Beaujolais aside, the real anxiety spiral came over France's role, or lack thereof, in postwar Iraq. In 2001, under the auspices of the Oil for Food program, French companies lapped up more than $700 million in exports to Iraq. It was a French company, Vinci, that built the Iraqi sewer system. Renault sold some $75 million in farm vehicles. And TotalFinaElf sat hungrily awaiting the end of the sanctions regime, at which point Iraqi oil fields would open up. What a difference a year makes. These days companies like Alcatel, France's telecom giant, which set up the telecommunications network in Iraq during the same time period, brood about being shut out entirely from Iraqi reconstruction.

But, given that the French have always had strong commercial ties to Iraq, the complaints of big French business aren't so surprising. What is surprising is the talk on Parisian streets. Sure you still run into the odd group of men who stand around bitching about America--who make faces when they hear an American accent or who reflexively launch into the "this war was for petrol" loop. But you also hear a surprising number of people concerned that Chirac went too far.

A business dinner organized during the war by my husband's colleagues in Boulougne, St. Cloud, a banlieue chic of Paris, shed light on the new position. It's not, these people were quick to explain, that they were in favor of "Bush's war." Nor did they care much for the American president. But, just like Raffarin, who qualified his position as antiwar but pro-American, they worry that Chirac has forever marginalized the country. As one put it, "Who are our allies today? Iraq? China and Russia? China and Russia are not our natural allies, the United States is."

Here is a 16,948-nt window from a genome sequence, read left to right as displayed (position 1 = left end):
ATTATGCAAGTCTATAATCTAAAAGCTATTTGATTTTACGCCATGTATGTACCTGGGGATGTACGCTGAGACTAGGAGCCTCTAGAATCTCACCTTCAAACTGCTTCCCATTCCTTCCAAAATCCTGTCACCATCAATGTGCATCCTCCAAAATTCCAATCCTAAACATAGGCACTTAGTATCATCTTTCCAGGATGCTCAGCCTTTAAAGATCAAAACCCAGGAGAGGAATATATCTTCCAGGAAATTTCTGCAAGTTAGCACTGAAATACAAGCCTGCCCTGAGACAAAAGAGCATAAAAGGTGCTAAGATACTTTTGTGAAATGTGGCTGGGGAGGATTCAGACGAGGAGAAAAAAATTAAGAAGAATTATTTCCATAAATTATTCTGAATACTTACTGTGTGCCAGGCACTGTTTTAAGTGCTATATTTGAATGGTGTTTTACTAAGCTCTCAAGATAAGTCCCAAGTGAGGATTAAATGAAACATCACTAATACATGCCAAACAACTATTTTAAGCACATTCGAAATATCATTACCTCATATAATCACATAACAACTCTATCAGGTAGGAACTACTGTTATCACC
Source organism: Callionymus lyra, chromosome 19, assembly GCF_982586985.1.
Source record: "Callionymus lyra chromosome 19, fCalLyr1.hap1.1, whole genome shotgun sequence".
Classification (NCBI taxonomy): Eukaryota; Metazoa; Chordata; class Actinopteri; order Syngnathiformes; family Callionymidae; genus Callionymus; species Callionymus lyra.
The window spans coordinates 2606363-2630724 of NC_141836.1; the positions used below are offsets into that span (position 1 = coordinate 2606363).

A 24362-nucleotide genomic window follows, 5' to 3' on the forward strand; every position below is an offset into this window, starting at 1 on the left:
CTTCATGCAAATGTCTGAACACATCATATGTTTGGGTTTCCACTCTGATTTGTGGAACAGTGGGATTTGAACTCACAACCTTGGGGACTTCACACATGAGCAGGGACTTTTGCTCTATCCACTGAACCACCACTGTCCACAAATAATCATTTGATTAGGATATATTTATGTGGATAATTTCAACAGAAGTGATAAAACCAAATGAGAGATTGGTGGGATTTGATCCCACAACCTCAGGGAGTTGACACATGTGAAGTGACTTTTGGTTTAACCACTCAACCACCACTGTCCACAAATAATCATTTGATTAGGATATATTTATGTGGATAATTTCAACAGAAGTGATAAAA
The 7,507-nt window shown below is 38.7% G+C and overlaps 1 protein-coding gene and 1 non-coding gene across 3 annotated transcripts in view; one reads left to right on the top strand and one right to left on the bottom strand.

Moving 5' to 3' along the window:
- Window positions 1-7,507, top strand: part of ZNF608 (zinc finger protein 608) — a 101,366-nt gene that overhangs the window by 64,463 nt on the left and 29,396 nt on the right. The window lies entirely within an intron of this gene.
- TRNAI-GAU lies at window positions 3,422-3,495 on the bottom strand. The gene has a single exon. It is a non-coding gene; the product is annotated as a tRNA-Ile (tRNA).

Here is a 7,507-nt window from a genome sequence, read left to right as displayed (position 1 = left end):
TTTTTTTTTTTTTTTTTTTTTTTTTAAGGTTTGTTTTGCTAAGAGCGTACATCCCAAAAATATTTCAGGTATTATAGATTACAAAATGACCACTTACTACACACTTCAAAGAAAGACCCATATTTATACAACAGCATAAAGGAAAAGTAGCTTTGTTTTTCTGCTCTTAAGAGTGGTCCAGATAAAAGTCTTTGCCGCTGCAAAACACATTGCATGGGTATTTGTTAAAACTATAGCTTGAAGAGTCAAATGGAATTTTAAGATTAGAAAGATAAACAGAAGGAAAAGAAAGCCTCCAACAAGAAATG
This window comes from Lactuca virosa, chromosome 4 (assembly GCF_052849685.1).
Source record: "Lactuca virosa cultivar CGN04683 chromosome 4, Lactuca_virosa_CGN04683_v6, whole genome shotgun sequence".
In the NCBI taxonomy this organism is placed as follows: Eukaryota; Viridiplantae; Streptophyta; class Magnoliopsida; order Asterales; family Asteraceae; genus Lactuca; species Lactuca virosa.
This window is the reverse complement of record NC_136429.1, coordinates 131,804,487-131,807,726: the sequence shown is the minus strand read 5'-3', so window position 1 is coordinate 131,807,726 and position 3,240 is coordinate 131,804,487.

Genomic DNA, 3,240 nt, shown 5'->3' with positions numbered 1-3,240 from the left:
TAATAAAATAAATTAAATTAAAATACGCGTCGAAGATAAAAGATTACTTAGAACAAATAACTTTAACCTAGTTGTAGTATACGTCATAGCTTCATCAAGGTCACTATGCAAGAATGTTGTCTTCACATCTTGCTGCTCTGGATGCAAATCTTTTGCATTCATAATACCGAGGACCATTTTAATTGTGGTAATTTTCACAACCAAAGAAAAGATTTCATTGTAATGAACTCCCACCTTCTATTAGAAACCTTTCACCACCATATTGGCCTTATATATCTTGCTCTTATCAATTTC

And these questions have clearly bubbled up to the country's political and intellectual elite. Over dinner a few nights later at a tiny restaurant in the fourth arrondissement, I couldn't help but notice that the party next to us was arguing. The issue, of course, was the war. But, contrary to what we might have expected, not simply how to be against the war. One diner was actually arguing that French foreign minister Dominique de Villepin should never have taken such an aggressive antiwar stance. Turned out the advocate of this position was chief of staff for a member of the French parliament. He was completely in favor of the American position--a rarity in Paris, especially for someone accompanied by a group of friends who are pretty adamant in their opposition to American foreign policy. But M. Chief-of-Staff was quick to say he knew other staffers who supported his position.

Certainly there are editors who do. Back in March, a scathing headline in the center-right Le Point asked if French leaders had gone "overboard," and concluded that yes, in fact they had. An article in the liberal weekly Marianne asked, rhetorically, "Visionary Policy or Operetta-Style Gaullism?" The magazine quoted French political scientists verbalizing the French worst nightmare: a descent into irrelevance caused by the country's choices over Iraq. Said one, "At the top level, our diplomacy asserts a will for independence. On a daily basis, everybody accepts French decline."

And then there's the average Parisian--the Algerian born bartender in the café downstairs from my apartment, for example--who's starting to hedge his bets. "If only [the Americans] had gone in with the United Nations," he says wistfully, handing over another coffee. "Then I could have supported them."